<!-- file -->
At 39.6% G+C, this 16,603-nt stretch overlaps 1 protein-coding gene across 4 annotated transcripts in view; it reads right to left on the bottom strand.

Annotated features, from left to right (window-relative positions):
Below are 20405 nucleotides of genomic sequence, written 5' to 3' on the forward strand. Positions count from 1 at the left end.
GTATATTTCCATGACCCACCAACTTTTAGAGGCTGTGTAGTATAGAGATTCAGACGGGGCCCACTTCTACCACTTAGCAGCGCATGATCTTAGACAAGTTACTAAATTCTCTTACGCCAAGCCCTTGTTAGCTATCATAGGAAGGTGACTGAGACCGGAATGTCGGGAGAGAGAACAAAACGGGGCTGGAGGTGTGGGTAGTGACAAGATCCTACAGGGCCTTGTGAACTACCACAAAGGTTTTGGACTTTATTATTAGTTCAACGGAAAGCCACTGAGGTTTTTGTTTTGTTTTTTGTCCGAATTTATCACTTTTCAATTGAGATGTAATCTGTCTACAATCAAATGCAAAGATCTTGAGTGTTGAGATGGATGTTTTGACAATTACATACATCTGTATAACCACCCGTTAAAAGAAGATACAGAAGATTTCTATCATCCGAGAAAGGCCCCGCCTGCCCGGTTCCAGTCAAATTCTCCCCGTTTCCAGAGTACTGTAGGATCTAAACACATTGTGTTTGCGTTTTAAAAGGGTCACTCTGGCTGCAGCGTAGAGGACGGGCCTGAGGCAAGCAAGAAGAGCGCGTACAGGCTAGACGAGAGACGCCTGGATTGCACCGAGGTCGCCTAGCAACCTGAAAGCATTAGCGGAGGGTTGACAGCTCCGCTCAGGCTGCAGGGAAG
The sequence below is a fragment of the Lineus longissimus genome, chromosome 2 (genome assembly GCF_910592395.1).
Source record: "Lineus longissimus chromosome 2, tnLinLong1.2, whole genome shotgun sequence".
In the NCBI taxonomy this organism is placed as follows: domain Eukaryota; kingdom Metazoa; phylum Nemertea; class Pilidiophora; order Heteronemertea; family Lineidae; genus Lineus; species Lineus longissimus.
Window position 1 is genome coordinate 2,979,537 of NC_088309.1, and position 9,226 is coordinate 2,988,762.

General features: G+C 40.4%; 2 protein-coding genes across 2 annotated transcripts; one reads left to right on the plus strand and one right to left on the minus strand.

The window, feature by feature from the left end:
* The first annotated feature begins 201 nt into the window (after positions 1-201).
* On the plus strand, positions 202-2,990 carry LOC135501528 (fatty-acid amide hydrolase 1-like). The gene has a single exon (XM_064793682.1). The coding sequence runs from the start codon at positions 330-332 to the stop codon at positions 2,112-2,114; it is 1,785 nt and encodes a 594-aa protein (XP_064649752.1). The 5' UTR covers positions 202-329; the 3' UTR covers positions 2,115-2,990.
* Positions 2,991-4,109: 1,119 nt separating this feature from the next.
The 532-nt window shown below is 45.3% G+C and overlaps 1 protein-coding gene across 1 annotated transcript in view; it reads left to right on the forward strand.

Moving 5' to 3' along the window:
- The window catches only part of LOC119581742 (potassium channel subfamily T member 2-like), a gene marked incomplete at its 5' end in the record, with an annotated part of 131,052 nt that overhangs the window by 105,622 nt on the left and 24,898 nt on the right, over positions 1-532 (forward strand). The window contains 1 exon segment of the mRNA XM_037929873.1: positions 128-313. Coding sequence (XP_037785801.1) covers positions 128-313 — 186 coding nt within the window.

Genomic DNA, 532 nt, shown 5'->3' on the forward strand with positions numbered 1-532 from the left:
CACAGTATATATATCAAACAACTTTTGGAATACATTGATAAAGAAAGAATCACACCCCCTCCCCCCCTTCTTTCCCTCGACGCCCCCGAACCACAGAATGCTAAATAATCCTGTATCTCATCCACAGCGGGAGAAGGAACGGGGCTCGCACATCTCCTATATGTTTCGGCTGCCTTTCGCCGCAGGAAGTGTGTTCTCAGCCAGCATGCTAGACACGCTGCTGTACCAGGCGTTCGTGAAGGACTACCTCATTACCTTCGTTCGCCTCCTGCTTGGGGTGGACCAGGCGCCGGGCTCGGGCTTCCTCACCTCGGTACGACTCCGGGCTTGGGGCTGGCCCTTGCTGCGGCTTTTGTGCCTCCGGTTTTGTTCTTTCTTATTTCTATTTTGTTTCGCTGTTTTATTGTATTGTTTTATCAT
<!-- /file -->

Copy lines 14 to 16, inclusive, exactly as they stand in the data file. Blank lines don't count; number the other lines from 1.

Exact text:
The 532-nt window shown below is 45.3% G+C and overlaps 1 protein-coding gene across 1 annotated transcript in view; it reads left to right on the forward strand.

Moving 5' to 3' along the window:
- The window catches only part of LOC119581742 (potassium channel subfamily T member 2-like), a gene marked incomplete at its 5' end in the record, with an annotated part of 131,052 nt that overhangs the window by 105,622 nt on the left and 24,898 nt on the right, over positions 1-532 (forward strand). The window contains 1 exon segment of the mRNA XM_037929873.1: positions 128-313. Coding sequence (XP_037785801.1) covers positions 128-313 — 186 coding nt within the window.